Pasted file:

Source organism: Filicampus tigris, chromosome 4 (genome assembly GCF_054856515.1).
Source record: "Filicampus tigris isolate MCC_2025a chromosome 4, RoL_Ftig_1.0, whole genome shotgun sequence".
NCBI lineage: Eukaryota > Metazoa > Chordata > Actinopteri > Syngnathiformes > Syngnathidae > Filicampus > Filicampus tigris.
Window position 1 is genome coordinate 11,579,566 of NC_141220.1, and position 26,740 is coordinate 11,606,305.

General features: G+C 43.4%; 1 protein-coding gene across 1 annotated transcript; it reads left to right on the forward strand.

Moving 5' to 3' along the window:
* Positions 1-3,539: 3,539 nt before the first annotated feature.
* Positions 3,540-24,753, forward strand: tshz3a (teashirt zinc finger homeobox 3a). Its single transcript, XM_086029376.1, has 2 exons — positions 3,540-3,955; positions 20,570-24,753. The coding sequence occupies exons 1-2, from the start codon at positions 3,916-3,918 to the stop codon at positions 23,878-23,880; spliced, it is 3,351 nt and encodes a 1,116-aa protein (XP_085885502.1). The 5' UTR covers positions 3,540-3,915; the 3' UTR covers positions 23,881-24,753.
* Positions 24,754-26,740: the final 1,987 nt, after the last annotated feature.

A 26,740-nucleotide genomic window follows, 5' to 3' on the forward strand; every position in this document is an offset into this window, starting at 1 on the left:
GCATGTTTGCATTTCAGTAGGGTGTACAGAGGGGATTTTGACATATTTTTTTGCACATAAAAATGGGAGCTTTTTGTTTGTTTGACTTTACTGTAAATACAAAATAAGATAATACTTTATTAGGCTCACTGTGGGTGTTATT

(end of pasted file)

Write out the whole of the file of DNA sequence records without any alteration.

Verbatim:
Source organism: Filicampus tigris, chromosome 4 (genome assembly GCF_054856515.1).
Source record: "Filicampus tigris isolate MCC_2025a chromosome 4, RoL_Ftig_1.0, whole genome shotgun sequence".
NCBI lineage: Eukaryota > Metazoa > Chordata > Actinopteri > Syngnathiformes > Syngnathidae > Filicampus > Filicampus tigris.
Window position 1 is genome coordinate 11,579,566 of NC_141220.1, and position 26,740 is coordinate 11,606,305.

General features: G+C 43.4%; 1 protein-coding gene across 1 annotated transcript; it reads left to right on the forward strand.

Moving 5' to 3' along the window:
* Positions 1-3,539: 3,539 nt before the first annotated feature.
* Positions 3,540-24,753, forward strand: tshz3a (teashirt zinc finger homeobox 3a). Its single transcript, XM_086029376.1, has 2 exons — positions 3,540-3,955; positions 20,570-24,753. The coding sequence occupies exons 1-2, from the start codon at positions 3,916-3,918 to the stop codon at positions 23,878-23,880; spliced, it is 3,351 nt and encodes a 1,116-aa protein (XP_085885502.1). The 5' UTR covers positions 3,540-3,915; the 3' UTR covers positions 23,881-24,753.
* Positions 24,754-26,740: the final 1,987 nt, after the last annotated feature.

A 26,740-nucleotide genomic window follows, 5' to 3' on the forward strand; every position in this document is an offset into this window, starting at 1 on the left:
GCATGTTTGCATTTCAGTAGGGTGTACAGAGGGGATTTTGACATATTTTTTTGCACATAAAAATGGGAGCTTTTTGTTTGTTTGACTTTACTGTAAATACAAAATAAGATAATACTTTATTAGGCTCACTGTGGGTGTTATT